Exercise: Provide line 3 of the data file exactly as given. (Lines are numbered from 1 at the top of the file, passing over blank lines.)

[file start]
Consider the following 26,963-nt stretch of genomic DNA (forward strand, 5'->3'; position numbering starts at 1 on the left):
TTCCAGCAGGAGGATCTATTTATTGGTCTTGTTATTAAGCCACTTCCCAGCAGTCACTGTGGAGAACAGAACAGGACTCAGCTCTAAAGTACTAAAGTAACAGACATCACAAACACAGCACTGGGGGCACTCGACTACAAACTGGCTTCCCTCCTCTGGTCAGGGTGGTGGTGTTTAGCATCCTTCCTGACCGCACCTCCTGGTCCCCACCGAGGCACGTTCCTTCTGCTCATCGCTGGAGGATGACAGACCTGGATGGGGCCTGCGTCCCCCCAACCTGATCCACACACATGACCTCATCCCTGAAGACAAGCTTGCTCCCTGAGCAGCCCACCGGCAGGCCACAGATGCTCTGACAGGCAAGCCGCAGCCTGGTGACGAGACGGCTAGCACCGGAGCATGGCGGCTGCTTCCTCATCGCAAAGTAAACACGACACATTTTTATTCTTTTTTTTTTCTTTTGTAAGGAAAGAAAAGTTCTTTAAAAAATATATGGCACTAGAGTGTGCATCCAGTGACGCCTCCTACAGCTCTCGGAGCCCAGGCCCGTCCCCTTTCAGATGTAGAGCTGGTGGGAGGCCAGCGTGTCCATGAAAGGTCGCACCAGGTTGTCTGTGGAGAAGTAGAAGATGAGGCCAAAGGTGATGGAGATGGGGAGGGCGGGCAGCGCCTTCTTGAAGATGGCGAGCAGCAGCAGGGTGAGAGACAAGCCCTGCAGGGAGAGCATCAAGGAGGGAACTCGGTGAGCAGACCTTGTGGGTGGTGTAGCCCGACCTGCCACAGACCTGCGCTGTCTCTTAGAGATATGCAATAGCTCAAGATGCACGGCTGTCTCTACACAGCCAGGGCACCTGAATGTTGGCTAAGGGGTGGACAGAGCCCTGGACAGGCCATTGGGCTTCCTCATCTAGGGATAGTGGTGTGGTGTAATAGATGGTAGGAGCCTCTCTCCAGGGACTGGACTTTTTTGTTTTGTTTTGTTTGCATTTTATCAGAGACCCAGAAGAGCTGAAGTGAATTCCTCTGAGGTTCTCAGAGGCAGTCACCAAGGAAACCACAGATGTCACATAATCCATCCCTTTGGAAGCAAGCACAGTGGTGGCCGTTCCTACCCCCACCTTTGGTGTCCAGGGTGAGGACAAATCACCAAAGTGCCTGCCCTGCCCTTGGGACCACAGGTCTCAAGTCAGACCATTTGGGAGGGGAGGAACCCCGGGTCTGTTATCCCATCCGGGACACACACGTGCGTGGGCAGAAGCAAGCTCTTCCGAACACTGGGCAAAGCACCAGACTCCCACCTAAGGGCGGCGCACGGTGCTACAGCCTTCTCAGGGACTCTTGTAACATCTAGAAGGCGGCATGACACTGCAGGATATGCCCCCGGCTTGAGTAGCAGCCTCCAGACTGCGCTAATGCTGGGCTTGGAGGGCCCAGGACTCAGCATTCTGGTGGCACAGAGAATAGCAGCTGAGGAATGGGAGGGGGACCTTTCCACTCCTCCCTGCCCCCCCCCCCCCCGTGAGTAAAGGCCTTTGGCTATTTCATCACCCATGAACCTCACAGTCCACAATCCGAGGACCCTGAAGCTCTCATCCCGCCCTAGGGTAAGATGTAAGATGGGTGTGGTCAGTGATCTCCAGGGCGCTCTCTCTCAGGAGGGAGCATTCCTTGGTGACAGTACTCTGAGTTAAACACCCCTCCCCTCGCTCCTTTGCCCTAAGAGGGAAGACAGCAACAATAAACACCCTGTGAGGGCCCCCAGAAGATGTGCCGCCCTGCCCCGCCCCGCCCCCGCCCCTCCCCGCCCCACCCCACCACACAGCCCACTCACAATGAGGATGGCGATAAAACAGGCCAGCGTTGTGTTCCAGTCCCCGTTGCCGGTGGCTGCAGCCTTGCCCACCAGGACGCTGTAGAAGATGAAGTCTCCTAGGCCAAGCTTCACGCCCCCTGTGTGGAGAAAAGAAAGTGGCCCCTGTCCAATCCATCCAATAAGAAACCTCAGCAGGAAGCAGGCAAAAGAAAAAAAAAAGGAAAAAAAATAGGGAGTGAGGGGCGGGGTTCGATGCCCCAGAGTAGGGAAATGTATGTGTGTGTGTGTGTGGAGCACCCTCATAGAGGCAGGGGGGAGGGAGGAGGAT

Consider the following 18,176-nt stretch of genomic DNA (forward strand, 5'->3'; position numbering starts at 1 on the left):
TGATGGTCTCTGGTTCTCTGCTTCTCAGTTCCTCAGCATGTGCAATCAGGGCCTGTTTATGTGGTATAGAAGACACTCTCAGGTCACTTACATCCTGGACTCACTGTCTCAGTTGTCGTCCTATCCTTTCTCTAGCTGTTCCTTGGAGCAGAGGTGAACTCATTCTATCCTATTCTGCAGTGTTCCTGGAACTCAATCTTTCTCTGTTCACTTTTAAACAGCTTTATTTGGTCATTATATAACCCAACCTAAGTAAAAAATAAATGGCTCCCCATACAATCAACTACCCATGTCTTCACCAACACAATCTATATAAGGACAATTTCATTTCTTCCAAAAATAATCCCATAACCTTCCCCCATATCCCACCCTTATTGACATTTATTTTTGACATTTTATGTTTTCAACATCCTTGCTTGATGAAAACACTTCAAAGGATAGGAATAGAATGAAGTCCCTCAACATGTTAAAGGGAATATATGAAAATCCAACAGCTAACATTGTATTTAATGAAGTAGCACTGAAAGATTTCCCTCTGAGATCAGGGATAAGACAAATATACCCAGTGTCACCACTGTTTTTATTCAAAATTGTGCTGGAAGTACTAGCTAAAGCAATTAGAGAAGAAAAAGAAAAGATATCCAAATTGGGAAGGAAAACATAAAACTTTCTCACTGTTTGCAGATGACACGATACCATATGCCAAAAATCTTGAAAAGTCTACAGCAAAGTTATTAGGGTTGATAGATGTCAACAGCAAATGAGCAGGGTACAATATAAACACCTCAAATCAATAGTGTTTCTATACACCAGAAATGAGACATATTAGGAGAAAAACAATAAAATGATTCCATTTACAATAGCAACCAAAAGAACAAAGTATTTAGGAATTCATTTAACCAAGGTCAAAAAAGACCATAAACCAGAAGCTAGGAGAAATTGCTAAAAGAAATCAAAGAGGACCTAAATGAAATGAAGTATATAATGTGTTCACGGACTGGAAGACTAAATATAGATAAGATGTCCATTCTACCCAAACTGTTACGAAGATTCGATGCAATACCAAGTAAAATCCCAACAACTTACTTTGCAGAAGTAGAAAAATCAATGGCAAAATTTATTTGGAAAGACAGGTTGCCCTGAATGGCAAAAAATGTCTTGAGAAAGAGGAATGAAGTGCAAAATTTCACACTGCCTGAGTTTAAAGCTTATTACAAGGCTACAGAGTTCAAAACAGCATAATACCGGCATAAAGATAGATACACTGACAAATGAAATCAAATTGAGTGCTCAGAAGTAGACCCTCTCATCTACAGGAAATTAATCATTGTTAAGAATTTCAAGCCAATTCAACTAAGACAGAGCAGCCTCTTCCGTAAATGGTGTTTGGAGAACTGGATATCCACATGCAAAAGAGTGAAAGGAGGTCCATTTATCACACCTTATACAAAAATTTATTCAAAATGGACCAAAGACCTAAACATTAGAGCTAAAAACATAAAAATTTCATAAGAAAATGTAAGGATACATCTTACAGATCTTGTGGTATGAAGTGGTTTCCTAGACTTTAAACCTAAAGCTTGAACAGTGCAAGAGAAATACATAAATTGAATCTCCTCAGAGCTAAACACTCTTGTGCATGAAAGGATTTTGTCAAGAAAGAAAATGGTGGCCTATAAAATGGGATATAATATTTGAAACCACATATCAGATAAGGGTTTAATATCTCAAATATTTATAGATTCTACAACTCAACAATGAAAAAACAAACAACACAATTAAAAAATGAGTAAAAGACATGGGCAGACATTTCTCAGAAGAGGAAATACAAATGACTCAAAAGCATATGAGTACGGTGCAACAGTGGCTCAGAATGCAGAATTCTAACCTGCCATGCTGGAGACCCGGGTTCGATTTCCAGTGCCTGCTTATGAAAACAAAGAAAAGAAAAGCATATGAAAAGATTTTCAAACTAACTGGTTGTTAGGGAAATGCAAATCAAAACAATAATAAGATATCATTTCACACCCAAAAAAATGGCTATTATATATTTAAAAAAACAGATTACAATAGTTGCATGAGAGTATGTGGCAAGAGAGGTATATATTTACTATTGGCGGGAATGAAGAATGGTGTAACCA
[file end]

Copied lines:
Consider the following 18,176-nt stretch of genomic DNA (forward strand, 5'->3'; position numbering starts at 1 on the left):